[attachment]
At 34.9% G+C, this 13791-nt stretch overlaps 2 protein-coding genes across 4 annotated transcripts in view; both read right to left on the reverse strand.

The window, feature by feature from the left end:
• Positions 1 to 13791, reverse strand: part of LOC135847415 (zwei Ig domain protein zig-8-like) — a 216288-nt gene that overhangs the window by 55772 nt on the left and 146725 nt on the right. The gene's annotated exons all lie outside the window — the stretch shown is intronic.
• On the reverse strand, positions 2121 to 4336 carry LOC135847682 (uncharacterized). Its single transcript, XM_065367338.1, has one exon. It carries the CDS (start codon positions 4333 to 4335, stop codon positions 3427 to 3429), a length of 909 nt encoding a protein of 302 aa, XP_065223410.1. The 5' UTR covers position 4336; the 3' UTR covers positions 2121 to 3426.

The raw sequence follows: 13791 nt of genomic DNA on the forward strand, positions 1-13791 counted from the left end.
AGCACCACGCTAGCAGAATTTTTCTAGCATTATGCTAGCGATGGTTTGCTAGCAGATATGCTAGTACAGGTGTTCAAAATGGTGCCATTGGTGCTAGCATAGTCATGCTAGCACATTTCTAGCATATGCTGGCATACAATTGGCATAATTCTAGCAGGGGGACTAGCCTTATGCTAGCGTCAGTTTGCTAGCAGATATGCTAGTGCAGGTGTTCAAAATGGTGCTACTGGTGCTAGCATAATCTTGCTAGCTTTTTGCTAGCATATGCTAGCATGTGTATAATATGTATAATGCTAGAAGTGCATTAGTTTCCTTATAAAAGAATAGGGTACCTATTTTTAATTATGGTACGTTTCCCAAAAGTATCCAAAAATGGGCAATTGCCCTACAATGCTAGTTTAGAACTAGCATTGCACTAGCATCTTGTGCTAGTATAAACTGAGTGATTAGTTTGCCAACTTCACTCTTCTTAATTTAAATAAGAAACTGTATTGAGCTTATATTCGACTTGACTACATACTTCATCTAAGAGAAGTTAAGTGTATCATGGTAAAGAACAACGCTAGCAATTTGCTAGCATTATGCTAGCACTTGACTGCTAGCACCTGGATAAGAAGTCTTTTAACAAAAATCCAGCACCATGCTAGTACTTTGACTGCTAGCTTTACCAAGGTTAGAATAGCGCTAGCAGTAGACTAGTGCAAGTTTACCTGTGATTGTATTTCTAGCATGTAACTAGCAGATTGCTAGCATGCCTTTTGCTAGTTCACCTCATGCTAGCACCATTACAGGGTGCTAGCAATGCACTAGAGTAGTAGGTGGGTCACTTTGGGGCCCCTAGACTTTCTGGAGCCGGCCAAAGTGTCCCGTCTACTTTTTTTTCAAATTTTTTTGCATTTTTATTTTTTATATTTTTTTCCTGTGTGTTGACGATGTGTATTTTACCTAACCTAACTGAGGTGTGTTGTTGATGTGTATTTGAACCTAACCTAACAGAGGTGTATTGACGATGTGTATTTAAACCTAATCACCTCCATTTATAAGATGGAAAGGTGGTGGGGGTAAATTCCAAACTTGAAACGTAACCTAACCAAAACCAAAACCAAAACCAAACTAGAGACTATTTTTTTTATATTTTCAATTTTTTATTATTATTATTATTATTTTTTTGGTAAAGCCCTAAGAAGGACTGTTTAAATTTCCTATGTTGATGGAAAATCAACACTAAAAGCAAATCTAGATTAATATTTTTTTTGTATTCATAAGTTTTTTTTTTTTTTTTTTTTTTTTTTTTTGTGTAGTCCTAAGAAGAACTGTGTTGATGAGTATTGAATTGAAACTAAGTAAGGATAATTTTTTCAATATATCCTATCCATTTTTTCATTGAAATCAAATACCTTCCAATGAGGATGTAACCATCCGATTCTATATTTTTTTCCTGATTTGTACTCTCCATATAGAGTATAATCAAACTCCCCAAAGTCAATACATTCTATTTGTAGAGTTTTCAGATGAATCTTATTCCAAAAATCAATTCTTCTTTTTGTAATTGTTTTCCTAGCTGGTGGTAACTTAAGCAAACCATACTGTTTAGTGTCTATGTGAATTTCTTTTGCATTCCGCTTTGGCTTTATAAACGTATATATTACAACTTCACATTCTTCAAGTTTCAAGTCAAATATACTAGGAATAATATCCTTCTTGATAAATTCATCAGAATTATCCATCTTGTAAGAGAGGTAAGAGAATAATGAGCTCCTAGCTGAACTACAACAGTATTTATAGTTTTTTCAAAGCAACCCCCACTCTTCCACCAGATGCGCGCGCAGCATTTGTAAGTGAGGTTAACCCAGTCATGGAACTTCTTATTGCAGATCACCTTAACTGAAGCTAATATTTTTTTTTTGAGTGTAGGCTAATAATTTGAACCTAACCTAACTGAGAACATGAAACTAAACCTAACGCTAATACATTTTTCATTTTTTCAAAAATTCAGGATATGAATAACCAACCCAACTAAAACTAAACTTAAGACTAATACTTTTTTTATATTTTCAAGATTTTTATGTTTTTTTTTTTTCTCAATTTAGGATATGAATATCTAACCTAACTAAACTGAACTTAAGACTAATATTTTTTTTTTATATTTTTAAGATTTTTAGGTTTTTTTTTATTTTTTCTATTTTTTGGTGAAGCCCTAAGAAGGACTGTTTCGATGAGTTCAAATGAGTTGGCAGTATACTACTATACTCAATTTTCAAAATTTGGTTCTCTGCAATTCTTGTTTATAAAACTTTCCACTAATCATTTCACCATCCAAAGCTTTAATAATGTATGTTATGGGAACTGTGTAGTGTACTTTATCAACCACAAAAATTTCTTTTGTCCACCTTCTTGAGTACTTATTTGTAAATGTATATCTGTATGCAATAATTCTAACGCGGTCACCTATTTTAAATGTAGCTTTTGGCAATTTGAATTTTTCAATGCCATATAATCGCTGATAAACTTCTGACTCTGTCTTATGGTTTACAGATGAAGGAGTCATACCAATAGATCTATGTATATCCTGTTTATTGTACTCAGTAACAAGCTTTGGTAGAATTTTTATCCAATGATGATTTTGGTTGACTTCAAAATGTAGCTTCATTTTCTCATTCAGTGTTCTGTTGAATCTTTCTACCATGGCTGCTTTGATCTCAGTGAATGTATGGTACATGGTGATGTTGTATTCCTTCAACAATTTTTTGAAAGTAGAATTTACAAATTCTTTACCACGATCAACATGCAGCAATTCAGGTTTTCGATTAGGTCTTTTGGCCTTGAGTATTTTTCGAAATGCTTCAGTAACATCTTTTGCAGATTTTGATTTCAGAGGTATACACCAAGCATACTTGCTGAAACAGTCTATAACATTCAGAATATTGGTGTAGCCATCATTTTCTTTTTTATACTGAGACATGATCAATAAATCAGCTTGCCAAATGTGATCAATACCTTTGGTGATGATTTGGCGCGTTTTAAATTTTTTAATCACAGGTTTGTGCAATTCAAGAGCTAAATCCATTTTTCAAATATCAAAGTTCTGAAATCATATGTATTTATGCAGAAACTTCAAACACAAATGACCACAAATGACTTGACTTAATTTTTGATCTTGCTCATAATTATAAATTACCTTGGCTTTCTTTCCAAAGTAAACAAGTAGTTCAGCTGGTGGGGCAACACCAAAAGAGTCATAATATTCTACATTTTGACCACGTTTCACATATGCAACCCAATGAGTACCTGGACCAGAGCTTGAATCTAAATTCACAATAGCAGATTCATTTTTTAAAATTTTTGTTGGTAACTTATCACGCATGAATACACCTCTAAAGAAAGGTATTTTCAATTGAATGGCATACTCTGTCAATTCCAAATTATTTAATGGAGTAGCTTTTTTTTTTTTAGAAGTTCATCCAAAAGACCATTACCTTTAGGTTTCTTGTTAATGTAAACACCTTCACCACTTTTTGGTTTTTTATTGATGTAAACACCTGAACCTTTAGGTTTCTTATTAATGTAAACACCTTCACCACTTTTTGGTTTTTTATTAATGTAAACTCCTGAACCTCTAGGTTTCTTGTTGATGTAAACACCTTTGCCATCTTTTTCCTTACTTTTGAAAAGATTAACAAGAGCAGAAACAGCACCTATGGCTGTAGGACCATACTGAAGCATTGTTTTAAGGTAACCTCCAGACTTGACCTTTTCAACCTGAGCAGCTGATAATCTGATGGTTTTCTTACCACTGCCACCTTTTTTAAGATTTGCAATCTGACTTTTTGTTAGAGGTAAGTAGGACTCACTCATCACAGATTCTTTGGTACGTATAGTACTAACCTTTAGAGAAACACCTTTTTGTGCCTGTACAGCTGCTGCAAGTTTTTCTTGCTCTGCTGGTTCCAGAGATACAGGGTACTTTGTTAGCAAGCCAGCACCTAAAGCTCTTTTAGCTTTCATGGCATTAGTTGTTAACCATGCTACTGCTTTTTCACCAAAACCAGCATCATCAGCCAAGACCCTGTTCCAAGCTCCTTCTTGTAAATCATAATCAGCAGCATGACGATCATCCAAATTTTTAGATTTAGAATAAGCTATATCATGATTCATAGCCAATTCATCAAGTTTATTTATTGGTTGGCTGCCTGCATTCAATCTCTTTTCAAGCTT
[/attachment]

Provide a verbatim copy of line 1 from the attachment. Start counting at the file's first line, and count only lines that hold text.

At 34.9% G+C, this 13791-nt stretch overlaps 2 protein-coding genes across 4 annotated transcripts in view; both read right to left on the reverse strand.